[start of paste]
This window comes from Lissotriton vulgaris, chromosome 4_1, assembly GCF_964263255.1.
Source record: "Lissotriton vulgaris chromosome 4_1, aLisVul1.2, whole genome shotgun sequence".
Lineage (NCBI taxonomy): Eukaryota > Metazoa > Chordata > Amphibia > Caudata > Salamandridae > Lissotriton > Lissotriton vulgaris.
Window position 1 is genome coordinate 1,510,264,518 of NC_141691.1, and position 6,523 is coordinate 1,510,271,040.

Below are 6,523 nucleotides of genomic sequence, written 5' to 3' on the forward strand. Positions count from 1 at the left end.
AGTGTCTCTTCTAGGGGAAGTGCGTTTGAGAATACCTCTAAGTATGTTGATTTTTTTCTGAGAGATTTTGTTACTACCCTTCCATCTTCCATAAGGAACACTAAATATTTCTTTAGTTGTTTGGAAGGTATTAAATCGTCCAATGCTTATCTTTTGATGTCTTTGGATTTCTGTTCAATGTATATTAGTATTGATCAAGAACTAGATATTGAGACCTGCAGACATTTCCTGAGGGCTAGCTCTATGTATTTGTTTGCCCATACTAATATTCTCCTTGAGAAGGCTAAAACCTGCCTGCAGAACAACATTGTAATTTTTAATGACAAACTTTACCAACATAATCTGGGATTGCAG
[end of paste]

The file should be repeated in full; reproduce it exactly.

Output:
This window comes from Lissotriton vulgaris, chromosome 4_1, assembly GCF_964263255.1.
Source record: "Lissotriton vulgaris chromosome 4_1, aLisVul1.2, whole genome shotgun sequence".
Lineage (NCBI taxonomy): Eukaryota > Metazoa > Chordata > Amphibia > Caudata > Salamandridae > Lissotriton > Lissotriton vulgaris.
Window position 1 is genome coordinate 1,510,264,518 of NC_141691.1, and position 6,523 is coordinate 1,510,271,040.

Below are 6,523 nucleotides of genomic sequence, written 5' to 3' on the forward strand. Positions count from 1 at the left end.
AGTGTCTCTTCTAGGGGAAGTGCGTTTGAGAATACCTCTAAGTATGTTGATTTTTTTCTGAGAGATTTTGTTACTACCCTTCCATCTTCCATAAGGAACACTAAATATTTCTTTAGTTGTTTGGAAGGTATTAAATCGTCCAATGCTTATCTTTTGATGTCTTTGGATTTCTGTTCAATGTATATTAGTATTGATCAAGAACTAGATATTGAGACCTGCAGACATTTCCTGAGGGCTAGCTCTATGTATTTGTTTGCCCATACTAATATTCTCCTTGAGAAGGCTAAAACCTGCCTGCAGAACAACATTGTAATTTTTAATGACAAACTTTACCAACATAATCTGGGATTGCAG